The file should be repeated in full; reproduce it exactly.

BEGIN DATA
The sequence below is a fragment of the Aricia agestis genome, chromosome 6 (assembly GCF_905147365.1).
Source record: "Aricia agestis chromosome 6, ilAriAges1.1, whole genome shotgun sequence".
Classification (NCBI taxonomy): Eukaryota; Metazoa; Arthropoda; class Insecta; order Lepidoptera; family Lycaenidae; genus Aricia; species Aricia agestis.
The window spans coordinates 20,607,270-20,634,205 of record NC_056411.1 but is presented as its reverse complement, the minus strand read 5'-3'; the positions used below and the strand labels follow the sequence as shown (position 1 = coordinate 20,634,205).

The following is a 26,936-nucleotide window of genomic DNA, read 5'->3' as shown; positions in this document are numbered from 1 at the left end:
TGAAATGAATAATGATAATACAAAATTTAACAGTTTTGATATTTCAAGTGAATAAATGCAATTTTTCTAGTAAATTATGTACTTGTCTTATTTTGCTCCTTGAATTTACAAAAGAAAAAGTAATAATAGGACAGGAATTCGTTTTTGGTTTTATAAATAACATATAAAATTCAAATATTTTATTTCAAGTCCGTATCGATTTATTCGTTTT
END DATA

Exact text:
The sequence below is a fragment of the Aricia agestis genome, chromosome 6 (assembly GCF_905147365.1).
Source record: "Aricia agestis chromosome 6, ilAriAges1.1, whole genome shotgun sequence".
Classification (NCBI taxonomy): Eukaryota; Metazoa; Arthropoda; class Insecta; order Lepidoptera; family Lycaenidae; genus Aricia; species Aricia agestis.
The window spans coordinates 20,607,270-20,634,205 of record NC_056411.1 but is presented as its reverse complement, the minus strand read 5'-3'; the positions used below and the strand labels follow the sequence as shown (position 1 = coordinate 20,634,205).

The following is a 26,936-nucleotide window of genomic DNA, read 5'->3' as shown; positions in this document are numbered from 1 at the left end:
TGAAATGAATAATGATAATACAAAATTTAACAGTTTTGATATTTCAAGTGAATAAATGCAATTTTTCTAGTAAATTATGTACTTGTCTTATTTTGCTCCTTGAATTTACAAAAGAAAAAGTAATAATAGGACAGGAATTCGTTTTTGGTTTTATAAATAACATATAAAATTCAAATATTTTATTTCAAGTCCGTATCGATTTATTCGTTTT